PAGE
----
Michael Lever, ALA Project Archaeologist recently gave an interesting talk on Gordon Childe at the Melbourne Museum to the Anthropological and Archaeological Society of Victoria.
There would be few archaeologists who did not know something of Childe’s contribution to their discipline. Yet recognition of the scale of this contribution and the unique character of the man behind them, seems strangely lacking in a country such as Australia – generally so eager to claim ‘ownership’ of those Australians who succeed overseas.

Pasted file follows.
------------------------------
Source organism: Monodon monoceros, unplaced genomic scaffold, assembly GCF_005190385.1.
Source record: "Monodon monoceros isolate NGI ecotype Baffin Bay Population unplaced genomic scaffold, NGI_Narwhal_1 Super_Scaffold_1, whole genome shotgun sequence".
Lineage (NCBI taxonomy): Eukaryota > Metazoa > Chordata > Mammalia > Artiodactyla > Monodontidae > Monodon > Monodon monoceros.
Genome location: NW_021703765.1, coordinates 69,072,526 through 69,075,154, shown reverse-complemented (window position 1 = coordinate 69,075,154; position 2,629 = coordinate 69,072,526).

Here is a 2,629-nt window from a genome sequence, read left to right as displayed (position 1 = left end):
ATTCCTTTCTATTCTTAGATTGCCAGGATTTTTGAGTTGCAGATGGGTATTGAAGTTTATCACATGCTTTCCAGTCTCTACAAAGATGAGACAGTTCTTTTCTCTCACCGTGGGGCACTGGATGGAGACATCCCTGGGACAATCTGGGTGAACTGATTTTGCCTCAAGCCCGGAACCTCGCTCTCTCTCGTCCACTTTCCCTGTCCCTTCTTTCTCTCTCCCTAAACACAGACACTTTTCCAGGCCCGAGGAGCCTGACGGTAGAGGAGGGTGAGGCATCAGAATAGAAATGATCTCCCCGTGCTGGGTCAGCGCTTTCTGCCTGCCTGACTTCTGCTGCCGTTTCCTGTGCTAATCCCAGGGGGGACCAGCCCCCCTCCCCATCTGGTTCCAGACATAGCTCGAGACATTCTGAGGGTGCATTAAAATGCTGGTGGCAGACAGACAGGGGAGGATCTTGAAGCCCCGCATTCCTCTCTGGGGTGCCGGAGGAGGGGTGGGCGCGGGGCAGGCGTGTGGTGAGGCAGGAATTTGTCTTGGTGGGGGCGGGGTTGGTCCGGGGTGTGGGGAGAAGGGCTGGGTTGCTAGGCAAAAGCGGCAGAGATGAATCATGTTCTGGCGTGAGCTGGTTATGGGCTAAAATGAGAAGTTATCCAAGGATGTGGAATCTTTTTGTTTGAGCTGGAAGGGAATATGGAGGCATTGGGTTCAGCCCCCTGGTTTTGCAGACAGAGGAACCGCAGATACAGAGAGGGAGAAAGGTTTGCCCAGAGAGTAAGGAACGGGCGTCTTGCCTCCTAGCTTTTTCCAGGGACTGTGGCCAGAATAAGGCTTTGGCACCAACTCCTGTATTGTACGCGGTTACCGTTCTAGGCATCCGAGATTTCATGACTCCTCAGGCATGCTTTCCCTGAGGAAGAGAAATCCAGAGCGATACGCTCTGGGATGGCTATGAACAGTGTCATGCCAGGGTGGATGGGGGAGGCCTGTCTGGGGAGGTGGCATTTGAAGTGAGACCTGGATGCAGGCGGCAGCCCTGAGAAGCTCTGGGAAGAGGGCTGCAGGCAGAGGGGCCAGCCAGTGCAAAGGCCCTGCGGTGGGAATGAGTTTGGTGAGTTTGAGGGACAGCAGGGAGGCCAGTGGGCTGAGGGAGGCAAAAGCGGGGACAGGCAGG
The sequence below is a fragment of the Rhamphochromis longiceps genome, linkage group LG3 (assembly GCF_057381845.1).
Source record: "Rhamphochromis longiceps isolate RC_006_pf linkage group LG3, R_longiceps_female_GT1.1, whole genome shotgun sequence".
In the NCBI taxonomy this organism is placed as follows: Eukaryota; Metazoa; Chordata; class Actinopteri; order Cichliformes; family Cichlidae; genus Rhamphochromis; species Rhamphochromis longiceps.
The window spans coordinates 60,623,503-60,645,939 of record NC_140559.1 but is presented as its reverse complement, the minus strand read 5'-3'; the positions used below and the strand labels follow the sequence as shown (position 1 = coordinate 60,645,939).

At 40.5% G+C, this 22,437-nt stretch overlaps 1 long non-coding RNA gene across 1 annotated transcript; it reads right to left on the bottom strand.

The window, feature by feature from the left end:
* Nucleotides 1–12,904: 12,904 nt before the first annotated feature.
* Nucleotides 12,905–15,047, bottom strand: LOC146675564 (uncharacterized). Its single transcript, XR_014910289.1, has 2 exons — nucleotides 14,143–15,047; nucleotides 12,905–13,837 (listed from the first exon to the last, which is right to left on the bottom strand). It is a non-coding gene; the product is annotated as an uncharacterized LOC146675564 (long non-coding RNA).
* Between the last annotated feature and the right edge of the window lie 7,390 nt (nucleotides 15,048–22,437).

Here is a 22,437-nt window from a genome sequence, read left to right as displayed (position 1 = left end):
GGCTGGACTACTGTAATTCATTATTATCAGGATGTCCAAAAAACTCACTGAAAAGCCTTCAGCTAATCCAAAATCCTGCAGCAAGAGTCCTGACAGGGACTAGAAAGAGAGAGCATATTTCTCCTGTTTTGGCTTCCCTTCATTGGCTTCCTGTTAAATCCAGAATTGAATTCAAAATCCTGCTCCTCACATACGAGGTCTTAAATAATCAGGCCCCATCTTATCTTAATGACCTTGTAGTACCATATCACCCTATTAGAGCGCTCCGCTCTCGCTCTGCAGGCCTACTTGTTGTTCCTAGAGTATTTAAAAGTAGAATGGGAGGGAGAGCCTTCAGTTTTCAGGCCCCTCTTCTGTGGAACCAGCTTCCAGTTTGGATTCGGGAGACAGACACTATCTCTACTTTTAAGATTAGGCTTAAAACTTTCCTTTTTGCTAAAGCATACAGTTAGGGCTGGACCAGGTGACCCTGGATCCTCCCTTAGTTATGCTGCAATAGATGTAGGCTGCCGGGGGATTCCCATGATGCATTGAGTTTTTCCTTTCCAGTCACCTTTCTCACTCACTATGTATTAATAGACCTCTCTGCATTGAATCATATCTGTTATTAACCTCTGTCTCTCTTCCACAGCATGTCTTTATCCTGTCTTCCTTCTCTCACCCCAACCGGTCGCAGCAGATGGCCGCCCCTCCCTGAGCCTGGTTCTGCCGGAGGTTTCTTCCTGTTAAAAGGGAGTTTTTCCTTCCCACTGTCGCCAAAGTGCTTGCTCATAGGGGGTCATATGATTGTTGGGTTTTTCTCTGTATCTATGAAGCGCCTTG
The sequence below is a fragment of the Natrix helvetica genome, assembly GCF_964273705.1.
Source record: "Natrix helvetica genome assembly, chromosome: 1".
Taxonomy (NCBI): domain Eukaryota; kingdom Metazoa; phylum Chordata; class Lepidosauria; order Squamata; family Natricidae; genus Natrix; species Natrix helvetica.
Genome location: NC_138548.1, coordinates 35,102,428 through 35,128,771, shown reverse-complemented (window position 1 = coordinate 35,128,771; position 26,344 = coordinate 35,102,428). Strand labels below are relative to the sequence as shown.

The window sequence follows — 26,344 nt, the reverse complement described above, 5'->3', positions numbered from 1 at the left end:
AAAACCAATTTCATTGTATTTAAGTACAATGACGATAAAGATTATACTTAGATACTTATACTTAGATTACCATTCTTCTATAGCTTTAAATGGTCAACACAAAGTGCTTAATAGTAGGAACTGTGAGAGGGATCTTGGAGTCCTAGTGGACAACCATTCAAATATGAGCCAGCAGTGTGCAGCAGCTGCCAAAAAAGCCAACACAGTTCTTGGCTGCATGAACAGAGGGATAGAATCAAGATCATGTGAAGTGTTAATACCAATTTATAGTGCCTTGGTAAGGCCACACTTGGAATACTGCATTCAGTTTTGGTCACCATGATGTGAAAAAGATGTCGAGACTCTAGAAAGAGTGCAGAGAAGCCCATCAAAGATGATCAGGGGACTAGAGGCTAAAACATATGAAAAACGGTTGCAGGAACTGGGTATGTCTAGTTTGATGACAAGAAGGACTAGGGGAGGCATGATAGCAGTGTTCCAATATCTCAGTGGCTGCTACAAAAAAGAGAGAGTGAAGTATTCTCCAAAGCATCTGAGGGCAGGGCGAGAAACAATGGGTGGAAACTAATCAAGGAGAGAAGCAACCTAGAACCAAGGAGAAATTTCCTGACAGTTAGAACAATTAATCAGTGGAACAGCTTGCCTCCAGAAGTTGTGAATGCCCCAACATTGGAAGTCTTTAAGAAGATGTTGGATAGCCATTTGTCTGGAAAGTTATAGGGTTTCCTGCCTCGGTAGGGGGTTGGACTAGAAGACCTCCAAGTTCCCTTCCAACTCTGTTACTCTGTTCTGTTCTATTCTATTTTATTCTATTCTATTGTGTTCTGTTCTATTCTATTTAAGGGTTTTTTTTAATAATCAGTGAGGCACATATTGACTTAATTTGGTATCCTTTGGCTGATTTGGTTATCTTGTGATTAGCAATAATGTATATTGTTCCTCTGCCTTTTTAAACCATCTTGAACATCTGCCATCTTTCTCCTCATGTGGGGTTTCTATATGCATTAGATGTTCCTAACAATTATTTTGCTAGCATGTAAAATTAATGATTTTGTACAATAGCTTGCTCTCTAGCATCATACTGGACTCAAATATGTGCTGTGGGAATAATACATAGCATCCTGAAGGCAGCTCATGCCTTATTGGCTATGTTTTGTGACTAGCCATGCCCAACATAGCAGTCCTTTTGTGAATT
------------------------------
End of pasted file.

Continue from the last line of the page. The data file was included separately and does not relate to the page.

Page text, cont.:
To the best of my knowledge, there are no memorials, chairs, facilities or any other form of commemoration of Childe’s work in any university or public institution of any kind in Australia. This seems a strange oversight of a scholar who published over 27 books (not including multiple revised editions) each of which had a major impact on the understanding of material culture and of theoretical interpretations of the human past. Insight into Childe, the man and his work, provides a fascinating window into the workings of Australian and global academe in the past.